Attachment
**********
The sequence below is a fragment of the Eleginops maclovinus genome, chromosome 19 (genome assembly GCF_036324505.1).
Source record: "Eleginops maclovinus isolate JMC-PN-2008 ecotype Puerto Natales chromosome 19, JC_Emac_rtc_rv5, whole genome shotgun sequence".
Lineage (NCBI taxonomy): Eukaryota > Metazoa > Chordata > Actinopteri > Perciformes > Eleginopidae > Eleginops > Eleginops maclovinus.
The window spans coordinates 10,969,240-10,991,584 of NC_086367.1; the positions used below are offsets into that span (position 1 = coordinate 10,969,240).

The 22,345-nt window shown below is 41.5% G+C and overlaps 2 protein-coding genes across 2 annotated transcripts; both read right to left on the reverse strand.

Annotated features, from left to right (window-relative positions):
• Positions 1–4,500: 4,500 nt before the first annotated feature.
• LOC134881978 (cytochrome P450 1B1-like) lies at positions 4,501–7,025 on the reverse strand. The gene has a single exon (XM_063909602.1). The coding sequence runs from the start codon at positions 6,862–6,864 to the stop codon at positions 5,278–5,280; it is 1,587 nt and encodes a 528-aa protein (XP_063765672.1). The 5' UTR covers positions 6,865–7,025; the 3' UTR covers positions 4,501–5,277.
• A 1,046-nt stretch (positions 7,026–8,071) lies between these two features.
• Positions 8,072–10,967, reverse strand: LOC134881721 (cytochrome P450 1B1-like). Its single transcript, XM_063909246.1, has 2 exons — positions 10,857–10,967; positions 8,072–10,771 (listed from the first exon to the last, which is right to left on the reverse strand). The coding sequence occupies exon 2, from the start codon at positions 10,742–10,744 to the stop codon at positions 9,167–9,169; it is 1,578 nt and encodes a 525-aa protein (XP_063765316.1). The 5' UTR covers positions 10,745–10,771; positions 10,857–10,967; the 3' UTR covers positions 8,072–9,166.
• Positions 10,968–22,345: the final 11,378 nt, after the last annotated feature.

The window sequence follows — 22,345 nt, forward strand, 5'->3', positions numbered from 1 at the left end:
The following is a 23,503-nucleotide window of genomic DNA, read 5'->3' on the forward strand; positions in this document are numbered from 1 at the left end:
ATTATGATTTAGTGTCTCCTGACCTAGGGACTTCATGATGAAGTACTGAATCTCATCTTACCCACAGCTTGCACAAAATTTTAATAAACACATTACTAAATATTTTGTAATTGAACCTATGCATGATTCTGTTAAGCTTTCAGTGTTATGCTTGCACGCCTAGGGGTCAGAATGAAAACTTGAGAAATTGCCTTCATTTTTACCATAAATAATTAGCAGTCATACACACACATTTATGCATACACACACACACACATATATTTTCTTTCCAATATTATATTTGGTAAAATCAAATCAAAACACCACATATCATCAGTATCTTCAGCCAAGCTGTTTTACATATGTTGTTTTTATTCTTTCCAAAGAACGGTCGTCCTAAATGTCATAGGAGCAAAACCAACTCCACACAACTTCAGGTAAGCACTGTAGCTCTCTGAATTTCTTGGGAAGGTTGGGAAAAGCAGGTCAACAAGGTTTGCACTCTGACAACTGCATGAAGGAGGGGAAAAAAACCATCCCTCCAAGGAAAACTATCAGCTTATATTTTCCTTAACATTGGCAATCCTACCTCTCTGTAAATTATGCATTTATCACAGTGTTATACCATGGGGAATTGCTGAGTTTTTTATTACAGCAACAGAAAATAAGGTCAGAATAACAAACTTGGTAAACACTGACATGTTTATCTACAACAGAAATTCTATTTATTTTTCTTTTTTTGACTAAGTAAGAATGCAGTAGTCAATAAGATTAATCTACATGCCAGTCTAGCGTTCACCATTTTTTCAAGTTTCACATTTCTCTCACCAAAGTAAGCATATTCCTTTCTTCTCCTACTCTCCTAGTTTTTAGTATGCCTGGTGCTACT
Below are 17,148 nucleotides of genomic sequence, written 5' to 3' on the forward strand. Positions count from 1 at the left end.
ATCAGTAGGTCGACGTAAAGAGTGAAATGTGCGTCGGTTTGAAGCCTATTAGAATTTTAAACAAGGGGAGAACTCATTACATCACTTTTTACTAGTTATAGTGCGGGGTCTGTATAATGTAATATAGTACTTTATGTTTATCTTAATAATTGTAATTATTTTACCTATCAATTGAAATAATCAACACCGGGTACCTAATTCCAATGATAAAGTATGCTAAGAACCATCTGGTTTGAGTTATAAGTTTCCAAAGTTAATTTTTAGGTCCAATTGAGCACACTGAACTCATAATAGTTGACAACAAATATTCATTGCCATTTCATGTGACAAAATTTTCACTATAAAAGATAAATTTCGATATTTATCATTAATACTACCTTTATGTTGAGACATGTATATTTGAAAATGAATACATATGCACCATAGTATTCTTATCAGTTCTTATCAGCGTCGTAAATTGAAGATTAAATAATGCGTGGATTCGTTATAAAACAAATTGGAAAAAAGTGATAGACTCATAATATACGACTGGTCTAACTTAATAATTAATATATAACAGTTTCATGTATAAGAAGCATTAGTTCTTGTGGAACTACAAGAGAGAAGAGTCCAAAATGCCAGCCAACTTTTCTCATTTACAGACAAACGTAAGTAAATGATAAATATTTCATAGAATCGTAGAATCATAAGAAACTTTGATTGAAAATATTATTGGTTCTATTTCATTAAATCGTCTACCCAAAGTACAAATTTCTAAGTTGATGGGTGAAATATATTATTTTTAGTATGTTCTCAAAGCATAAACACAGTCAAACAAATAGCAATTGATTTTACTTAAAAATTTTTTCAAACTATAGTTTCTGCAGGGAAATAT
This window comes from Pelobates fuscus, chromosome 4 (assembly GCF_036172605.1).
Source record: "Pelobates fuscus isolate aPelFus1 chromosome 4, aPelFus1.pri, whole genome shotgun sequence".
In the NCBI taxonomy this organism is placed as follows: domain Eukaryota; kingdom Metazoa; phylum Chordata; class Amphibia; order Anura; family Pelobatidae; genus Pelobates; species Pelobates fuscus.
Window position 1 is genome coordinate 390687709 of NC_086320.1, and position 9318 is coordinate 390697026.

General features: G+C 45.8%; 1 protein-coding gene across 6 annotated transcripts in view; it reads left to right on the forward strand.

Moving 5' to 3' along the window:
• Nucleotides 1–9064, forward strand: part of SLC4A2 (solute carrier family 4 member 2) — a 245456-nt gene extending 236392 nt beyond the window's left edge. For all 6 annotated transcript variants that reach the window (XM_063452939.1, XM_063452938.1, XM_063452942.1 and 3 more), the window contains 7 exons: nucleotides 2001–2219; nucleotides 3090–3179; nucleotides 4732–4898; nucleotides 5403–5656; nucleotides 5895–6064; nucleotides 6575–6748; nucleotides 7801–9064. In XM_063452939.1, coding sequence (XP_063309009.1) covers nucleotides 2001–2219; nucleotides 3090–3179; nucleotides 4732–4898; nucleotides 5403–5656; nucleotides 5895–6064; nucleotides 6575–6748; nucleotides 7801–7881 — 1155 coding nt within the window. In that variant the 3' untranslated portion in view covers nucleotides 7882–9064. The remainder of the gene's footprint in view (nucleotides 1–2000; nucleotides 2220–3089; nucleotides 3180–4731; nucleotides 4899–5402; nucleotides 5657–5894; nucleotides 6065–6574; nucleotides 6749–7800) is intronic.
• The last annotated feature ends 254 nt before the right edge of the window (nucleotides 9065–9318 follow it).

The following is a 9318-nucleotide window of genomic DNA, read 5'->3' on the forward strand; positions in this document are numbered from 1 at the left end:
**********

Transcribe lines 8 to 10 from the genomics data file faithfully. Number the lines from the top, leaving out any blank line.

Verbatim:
• LOC134881978 (cytochrome P450 1B1-like) lies at positions 4,501–7,025 on the reverse strand. The gene has a single exon (XM_063909602.1). The coding sequence runs from the start codon at positions 6,862–6,864 to the stop codon at positions 5,278–5,280; it is 1,587 nt and encodes a 528-aa protein (XP_063765672.1). The 5' UTR covers positions 6,865–7,025; the 3' UTR covers positions 4,501–5,277.
• A 1,046-nt stretch (positions 7,026–8,071) lies between these two features.
• Positions 8,072–10,967, reverse strand: LOC134881721 (cytochrome P450 1B1-like). Its single transcript, XM_063909246.1, has 2 exons — positions 10,857–10,967; positions 8,072–10,771 (listed from the first exon to the last, which is right to left on the reverse strand). The coding sequence occupies exon 2, from the start codon at positions 10,742–10,744 to the stop codon at positions 9,167–9,169; it is 1,578 nt and encodes a 525-aa protein (XP_063765316.1). The 5' UTR covers positions 10,745–10,771; positions 10,857–10,967; the 3' UTR covers positions 8,072–9,166.